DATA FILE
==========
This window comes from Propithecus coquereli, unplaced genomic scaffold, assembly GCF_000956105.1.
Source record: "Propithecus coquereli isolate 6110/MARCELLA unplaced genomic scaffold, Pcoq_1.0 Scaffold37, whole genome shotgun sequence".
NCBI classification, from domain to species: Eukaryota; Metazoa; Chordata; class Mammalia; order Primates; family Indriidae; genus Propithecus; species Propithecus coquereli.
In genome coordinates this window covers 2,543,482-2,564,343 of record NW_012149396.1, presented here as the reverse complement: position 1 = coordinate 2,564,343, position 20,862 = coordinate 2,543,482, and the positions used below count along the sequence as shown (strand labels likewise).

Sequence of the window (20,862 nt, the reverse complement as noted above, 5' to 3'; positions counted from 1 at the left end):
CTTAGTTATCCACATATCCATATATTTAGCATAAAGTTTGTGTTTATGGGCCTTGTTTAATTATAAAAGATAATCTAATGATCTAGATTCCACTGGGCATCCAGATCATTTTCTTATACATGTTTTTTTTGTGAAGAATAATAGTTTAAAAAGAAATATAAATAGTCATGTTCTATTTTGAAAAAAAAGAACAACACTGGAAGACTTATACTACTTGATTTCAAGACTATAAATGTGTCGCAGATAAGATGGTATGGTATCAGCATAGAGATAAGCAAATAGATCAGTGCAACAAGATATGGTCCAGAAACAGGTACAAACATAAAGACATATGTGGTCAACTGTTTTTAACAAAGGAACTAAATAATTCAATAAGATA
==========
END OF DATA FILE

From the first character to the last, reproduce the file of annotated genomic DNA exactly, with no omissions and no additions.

This window comes from Propithecus coquereli, unplaced genomic scaffold, assembly GCF_000956105.1.
Source record: "Propithecus coquereli isolate 6110/MARCELLA unplaced genomic scaffold, Pcoq_1.0 Scaffold37, whole genome shotgun sequence".
NCBI classification, from domain to species: Eukaryota; Metazoa; Chordata; class Mammalia; order Primates; family Indriidae; genus Propithecus; species Propithecus coquereli.
In genome coordinates this window covers 2,543,482-2,564,343 of record NW_012149396.1, presented here as the reverse complement: position 1 = coordinate 2,564,343, position 20,862 = coordinate 2,543,482, and the positions used below count along the sequence as shown (strand labels likewise).

Sequence of the window (20,862 nt, the reverse complement as noted above, 5' to 3'; positions counted from 1 at the left end):
CTTAGTTATCCACATATCCATATATTTAGCATAAAGTTTGTGTTTATGGGCCTTGTTTAATTATAAAAGATAATCTAATGATCTAGATTCCACTGGGCATCCAGATCATTTTCTTATACATGTTTTTTTTGTGAAGAATAATAGTTTAAAAAGAAATATAAATAGTCATGTTCTATTTTGAAAAAAAAGAACAACACTGGAAGACTTATACTACTTGATTTCAAGACTATAAATGTGTCGCAGATAAGATGGTATGGTATCAGCATAGAGATAAGCAAATAGATCAGTGCAACAAGATATGGTCCAGAAACAGGTACAAACATAAAGACATATGTGGTCAACTGTTTTTAACAAAGGAACTAAATAATTCAATAAGATA